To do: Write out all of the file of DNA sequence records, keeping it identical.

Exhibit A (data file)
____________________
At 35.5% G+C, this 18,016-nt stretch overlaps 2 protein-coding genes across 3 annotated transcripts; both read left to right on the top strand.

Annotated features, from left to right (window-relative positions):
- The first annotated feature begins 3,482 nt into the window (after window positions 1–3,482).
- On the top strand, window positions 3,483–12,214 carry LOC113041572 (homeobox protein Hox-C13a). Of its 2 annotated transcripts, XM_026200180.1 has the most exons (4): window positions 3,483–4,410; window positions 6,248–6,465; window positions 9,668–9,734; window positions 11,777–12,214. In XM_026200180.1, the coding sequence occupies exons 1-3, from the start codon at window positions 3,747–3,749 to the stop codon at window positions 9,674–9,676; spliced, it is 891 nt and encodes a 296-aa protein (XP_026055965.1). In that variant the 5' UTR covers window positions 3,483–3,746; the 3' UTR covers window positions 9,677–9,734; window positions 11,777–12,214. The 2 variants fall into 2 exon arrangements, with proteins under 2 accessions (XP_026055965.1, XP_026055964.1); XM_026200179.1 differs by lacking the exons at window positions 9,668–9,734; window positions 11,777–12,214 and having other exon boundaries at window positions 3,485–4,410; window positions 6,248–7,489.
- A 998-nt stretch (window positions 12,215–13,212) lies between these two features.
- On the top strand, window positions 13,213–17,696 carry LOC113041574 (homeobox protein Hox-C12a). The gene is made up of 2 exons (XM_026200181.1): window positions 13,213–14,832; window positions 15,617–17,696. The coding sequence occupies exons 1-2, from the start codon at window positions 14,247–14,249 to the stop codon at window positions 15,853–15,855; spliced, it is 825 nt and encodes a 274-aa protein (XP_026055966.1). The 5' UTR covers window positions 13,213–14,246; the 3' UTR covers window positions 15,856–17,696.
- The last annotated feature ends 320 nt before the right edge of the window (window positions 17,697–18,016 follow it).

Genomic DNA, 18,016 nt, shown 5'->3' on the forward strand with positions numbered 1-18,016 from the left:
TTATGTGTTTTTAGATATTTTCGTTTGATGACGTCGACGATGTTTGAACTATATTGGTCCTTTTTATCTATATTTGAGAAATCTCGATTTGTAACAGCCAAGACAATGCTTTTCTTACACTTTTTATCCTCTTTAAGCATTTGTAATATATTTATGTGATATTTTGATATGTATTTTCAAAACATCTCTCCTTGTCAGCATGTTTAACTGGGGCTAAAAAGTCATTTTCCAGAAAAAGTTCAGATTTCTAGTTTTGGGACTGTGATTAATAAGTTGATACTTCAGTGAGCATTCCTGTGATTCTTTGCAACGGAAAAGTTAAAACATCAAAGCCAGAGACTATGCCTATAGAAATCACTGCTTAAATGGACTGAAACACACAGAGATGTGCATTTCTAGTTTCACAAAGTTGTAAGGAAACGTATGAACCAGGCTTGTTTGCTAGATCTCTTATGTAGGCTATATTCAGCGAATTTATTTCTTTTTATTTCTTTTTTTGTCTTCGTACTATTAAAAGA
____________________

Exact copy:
At 35.5% G+C, this 18,016-nt stretch overlaps 2 protein-coding genes across 3 annotated transcripts; both read left to right on the top strand.

Annotated features, from left to right (window-relative positions):
- The first annotated feature begins 3,482 nt into the window (after window positions 1–3,482).
- On the top strand, window positions 3,483–12,214 carry LOC113041572 (homeobox protein Hox-C13a). Of its 2 annotated transcripts, XM_026200180.1 has the most exons (4): window positions 3,483–4,410; window positions 6,248–6,465; window positions 9,668–9,734; window positions 11,777–12,214. In XM_026200180.1, the coding sequence occupies exons 1-3, from the start codon at window positions 3,747–3,749 to the stop codon at window positions 9,674–9,676; spliced, it is 891 nt and encodes a 296-aa protein (XP_026055965.1). In that variant the 5' UTR covers window positions 3,483–3,746; the 3' UTR covers window positions 9,677–9,734; window positions 11,777–12,214. The 2 variants fall into 2 exon arrangements, with proteins under 2 accessions (XP_026055965.1, XP_026055964.1); XM_026200179.1 differs by lacking the exons at window positions 9,668–9,734; window positions 11,777–12,214 and having other exon boundaries at window positions 3,485–4,410; window positions 6,248–7,489.
- A 998-nt stretch (window positions 12,215–13,212) lies between these two features.
- On the top strand, window positions 13,213–17,696 carry LOC113041574 (homeobox protein Hox-C12a). The gene is made up of 2 exons (XM_026200181.1): window positions 13,213–14,832; window positions 15,617–17,696. The coding sequence occupies exons 1-2, from the start codon at window positions 14,247–14,249 to the stop codon at window positions 15,853–15,855; spliced, it is 825 nt and encodes a 274-aa protein (XP_026055966.1). The 5' UTR covers window positions 13,213–14,246; the 3' UTR covers window positions 15,856–17,696.
- The last annotated feature ends 320 nt before the right edge of the window (window positions 17,697–18,016 follow it).

Genomic DNA, 18,016 nt, shown 5'->3' on the forward strand with positions numbered 1-18,016 from the left:
TTATGTGTTTTTAGATATTTTCGTTTGATGACGTCGACGATGTTTGAACTATATTGGTCCTTTTTATCTATATTTGAGAAATCTCGATTTGTAACAGCCAAGACAATGCTTTTCTTACACTTTTTATCCTCTTTAAGCATTTGTAATATATTTATGTGATATTTTGATATGTATTTTCAAAACATCTCTCCTTGTCAGCATGTTTAACTGGGGCTAAAAAGTCATTTTCCAGAAAAAGTTCAGATTTCTAGTTTTGGGACTGTGATTAATAAGTTGATACTTCAGTGAGCATTCCTGTGATTCTTTGCAACGGAAAAGTTAAAACATCAAAGCCAGAGACTATGCCTATAGAAATCACTGCTTAAATGGACTGAAACACACAGAGATGTGCATTTCTAGTTTCACAAAGTTGTAAGGAAACGTATGAACCAGGCTTGTTTGCTAGATCTCTTATGTAGGCTATATTCAGCGAATTTATTTCTTTTTATTTCTTTTTTTGTCTTCGTACTATTAAAAGA